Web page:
RESPONSES

SCIENCE-BASED RISK ANALYSIS

Risk analysis is concerned with how to evaluate, contain or avoid negative impacts resulting from the uncertain behaviour of GM products and processes. To be effective, such assessments need to address all costs-and-benefits, and not be restricted to financial expenditures and profits (Young 2004). It needs to address direct and indirect costs-and-benefits, as well as opportunity costs, such as the impact on environmental goods-and-services as well as on agricultural and social systems. Field trials and how crops behave in conditions similar to those following actual release are a critical step in the assessment process, allowing product developers to address problems arising. They play an important role in identifying risks and creating an opportunity for mitigation and adaptation prior to full release.

However, the standardized approach to risk assessment does not allow for such levels of complexity. Most national risk analysis frameworks focus on risk-benefit assessments that are derived from economic cost-benefit type analysis. In general, they adopt narrow technical approaches, which focus on the characteristics of the host organism and the resulting GMO, the expression and properties of the gene product and the biophysical features of the recipient environment (Mohamed-Katerere 2003). These approaches and their general principles have been developed over several decades in response to technological development in the chemical and pharmaceutical industries. These standardized approaches are particularly attractive to companies and governments as they are simplified and avoid the costs of case-by-case analysis.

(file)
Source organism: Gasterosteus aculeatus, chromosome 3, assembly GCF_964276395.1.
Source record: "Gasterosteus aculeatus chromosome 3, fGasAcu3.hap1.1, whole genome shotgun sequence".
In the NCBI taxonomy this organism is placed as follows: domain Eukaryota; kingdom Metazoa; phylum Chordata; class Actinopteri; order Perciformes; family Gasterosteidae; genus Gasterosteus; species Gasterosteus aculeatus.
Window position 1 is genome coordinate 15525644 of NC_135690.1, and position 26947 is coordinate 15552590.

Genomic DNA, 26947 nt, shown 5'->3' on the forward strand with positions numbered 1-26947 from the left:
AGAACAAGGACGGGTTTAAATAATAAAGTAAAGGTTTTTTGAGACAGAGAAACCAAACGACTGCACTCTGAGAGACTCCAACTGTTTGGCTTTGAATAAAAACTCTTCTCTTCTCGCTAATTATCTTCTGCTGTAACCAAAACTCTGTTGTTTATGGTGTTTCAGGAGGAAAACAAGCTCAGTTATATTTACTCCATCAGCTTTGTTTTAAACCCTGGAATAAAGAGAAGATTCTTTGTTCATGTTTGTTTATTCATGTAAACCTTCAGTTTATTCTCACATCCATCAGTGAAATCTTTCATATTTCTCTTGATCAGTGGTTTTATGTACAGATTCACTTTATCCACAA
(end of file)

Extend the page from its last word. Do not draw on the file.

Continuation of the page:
Two factors underlie the analysis of risk (Young 2004):

  • The magnitude of each potential harm or benefit that might occur; and
  • The likelihood of its occurrence.

Magnitude is particularly important from a human and environmental perspective; certain kinds of changes, such as biodiversity loss, may be irreversible. Magnitude is difficult to ascertain where there is insufficient experience with a product or activity. Likelihood is based on comparison with similar situations in the past.

SUBSTANTIAL EQUIVALENCE AND FAMILIARITY

In the area of GM crops, many national assessment systems are based on the concepts of “substantial equivalence” and “familiarity” to determine the likelihood of potential harm (Scoones 2002) and to decide on further product testing and development as well as commercial release. In general, it neglects the socioeconomic aspects.

The concept of familiarity has been used in the chemical industry to determine safety levels on the assumption that closely related chemicals will behave in the same way. This approach is now used in GM risk assessment. Such models have a high level of appeal because they do not require regulators to deal with complex and case-specific factors. This framework neglects the issue of magnitude and rare but significant impacts. It may not be as well suited to LMO as these can behave in unpredictable ways.

Substantive equivalence between organisms is used as an indication of how they will behave. The concept was originally developed as a way for determining food safety (Scoones 2002). If a new GM product is substantially equivalent in chemical composition to its natural antecedent then it is assumed to be safe. This approach neglects the uncertainties around the actual modification of DNA.